Surfing the internet we can find both static websites, which were the first to appear, and dynamic websites that require programming languages such as PHP.
Note: A website is considered the set of individual web pages that make up the same domain (e.g. www.mydomain.com). A website may have a single webpage (the index or home) or hundreds in the case of a blog.
A static website is a set of webpages that only display information without allowing interaction by the visitor. They can have text, images and videos, allowing internal navigation through links, but the content does not change as the user interacts with it.
The base document that is stored on the server can be an HTML document without programming logic and that is sent directly to the browser to display it.
More and more websites across the web have been developed as dynamic, meaning they allow interaction by the visitor.
A dynamic website, for example, allows us to fill out a form, write a comment in a forum or blog post, make a purchase of a product, engage in a survey, vote, etc.
On the other hand, if the website needs to regularly change or update its contents, or add new ones, the best way to manage it is to have a content management system (CMS) such as WordPress.
A content management system or CMS is a computer program that allows creating a work environment for the creation and administration of content, mainly on web pages, by administrators, editors, participants and others. users. It has an interface that controls one or more databases where the website content is hosted. The system allows independent management of content and design. – Wikipedia
WordPress works as a base framework with PHP, and like any good content manager it allows us to add and modify texts, images, navigation links and more with ease.
A content manager provides a private area on the website only accessible by username and password, from which to manage the website, and which is usually called the backend or web admin.
Besides WordPress, other popular CMS software are: Joomla, WooCommerce, Drupal, Wix, Shopify, Ghost, and Magento.
It should be noted that for a content manager like WordPress to work, it needs to be able to connect to a database where all the content and settings are stored.
PHP, both used within WordPress or another framework and independently, has the possibility of connecting and interacting with a database, so both PHP and databases are key and necessary elements to be able to work with dynamic websites.
Note: for PHP to query a database, after connecting to it with the appropriate functions, it requires launching commands from the database’s own language: SQL.
Which is better? A static or dynamic site?
A CMS for a dynamic website can solve many problems, from a development point of view, but there are notable reasons not to use a CMS and instead switch back to static webpages.
As mentioned above, a CMS such as WordPress requires an installation on an Apache or Nginx server, with a programming language such as PHP with its multiple extensions and a database such as SQL, forcing you to keep all this updated and audited.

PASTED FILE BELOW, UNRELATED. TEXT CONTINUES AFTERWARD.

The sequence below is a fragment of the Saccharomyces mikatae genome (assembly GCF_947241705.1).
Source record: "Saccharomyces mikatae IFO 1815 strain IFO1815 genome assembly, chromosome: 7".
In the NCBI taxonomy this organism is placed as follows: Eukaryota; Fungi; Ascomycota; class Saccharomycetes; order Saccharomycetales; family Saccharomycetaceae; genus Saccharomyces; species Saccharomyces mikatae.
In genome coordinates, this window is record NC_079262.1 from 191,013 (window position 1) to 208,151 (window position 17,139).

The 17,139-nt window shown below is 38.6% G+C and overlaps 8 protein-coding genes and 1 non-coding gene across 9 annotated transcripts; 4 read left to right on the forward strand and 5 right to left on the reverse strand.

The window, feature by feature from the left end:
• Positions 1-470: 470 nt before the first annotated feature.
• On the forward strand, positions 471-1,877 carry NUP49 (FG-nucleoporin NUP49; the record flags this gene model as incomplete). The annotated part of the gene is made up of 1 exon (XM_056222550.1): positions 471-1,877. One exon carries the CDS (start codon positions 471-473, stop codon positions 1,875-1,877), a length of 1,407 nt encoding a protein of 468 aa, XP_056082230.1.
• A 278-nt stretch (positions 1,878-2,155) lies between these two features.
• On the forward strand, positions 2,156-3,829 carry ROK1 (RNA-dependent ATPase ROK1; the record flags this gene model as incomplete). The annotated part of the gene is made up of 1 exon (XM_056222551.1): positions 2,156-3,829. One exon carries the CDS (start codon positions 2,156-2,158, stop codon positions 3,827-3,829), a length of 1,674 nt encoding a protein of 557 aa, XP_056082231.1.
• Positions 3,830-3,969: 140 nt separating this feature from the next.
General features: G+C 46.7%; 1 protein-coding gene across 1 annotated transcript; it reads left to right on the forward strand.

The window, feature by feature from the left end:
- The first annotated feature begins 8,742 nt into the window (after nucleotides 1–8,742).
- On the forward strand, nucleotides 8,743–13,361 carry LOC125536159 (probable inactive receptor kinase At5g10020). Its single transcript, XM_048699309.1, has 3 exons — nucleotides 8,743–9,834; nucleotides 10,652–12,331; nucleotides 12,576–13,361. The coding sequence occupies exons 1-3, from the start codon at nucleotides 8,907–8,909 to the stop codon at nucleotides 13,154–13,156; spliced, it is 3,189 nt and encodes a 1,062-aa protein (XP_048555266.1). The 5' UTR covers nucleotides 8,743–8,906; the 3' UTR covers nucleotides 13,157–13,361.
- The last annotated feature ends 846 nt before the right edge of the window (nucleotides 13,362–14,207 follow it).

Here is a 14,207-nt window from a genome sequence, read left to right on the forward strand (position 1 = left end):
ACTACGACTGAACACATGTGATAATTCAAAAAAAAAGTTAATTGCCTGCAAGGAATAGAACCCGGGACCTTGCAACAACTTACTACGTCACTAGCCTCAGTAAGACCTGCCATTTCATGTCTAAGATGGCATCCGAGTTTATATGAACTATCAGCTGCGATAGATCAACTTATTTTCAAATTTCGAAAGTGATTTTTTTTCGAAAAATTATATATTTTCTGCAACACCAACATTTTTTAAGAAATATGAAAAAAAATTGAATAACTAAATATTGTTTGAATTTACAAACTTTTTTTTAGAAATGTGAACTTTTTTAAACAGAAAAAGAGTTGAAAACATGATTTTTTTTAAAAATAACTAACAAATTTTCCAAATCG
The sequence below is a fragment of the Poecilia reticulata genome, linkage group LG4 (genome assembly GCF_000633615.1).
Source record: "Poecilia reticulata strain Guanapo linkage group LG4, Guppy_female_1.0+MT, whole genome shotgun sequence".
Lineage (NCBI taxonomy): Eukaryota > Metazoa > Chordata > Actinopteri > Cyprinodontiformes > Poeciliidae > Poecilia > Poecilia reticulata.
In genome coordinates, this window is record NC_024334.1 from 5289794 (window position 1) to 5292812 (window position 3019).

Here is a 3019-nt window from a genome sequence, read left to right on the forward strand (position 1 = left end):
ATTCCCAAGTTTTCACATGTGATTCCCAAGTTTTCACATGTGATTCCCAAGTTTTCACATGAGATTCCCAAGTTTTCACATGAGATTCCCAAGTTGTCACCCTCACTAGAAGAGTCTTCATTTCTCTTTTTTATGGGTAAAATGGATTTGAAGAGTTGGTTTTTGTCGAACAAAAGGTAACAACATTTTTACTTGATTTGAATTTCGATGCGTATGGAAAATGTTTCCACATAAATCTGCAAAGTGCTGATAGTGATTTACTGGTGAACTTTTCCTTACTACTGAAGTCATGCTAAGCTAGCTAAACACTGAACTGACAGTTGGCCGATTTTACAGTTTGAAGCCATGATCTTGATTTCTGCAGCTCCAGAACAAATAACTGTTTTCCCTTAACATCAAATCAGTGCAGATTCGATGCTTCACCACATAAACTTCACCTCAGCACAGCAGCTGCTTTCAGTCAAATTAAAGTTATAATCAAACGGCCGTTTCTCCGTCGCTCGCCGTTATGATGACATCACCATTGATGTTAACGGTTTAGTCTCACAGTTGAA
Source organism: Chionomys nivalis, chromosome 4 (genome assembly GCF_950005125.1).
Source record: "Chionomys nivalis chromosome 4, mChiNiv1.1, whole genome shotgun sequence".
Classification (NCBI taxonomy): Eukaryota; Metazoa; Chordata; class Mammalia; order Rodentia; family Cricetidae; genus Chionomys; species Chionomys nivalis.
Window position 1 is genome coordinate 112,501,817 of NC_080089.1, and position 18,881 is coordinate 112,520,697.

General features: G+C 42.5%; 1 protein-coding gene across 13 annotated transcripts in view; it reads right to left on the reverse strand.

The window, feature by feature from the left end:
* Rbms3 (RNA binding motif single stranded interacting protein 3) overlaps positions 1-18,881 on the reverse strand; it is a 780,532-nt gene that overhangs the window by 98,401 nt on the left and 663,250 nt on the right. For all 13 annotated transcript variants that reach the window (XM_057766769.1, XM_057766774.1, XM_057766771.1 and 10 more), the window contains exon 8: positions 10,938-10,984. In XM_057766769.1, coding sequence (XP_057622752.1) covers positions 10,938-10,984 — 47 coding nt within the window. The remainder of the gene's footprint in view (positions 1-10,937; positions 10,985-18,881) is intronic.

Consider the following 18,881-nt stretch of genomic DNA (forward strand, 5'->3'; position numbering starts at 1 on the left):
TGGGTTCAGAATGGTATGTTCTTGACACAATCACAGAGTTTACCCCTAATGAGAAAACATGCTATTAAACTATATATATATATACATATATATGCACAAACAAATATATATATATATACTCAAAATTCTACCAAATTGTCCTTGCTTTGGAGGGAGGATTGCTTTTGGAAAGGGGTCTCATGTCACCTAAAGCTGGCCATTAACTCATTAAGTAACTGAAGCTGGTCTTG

You will agree that an important factor is security, and unfortunately, that is one of the most important disadvantages of a CMS if they are not kept up to date, audited and armored.
SEO ranking factors
Besides cybersecurity, the most important thing from a marketing perspective is to reach your potential audience, so you need to improve performance to facilitate the SEO ranking of your site. Even if you integrate a cache system in your CMS, the average pageload speed of a static website is much faster.
Also, very importantly, a static site does not have to mean that the user will see fixed content. Having an up-to-date blog is essential for the SEO of any online business. With a static website you can do this easily using Markdown, so the content of your posts will be saved in files, instead of in a database.
Here are some of the most popular extensions that you can integrate into your static website to add dynamic content:
- Comments: Disqus
- eCommerce: BigCommerce or Shopify
- Newsletter: MailChimp
- Form: Typeform
- Social media: AddThis
- Contact forms: Formspree
Static web generators
A static web generator allows you to create, starting from dynamic content, from an API for example, a final static website. It also helps you structure common content on the multiple pages of your website, such as the logo and the menu. Every time you want to rebuild the static content, you can recompile the final page with a simple command.
Let’s take a look at some of the most popular generators:
- Jekyll: It is one of the most popular static web generators. It currentlyhas the largest community and a huge amount of resources such as themes, plugins and documentation.
- Hugo: It’s like Jekyll, although with improved speed when generating the website. In addition, Hugo is simpler, because it does not require much configuration to start your web project. On the flip side, it does not count with as many developers and resources as Jekyll.
- Gatsby: It is the latest software and one of the most interesting, and it is gaining popularity. Based on React.js, it is very fast and allows to speed up loading times. It allows you to produce a modern, high-quality website.
There are many others like Next.JS, Hexo, Slate etc. You can check them out on Jamstack.
Deciding whether to use a static or dynamic web with a CMS is primarily a planning decision and will depend on the requirements of your web project. Now that you know the capabilities of a static website, you will understand that for many websites a CMS is not really necessary.
Is that your case? Do you need help deciding what to choose? Do not hesitate to contact me here.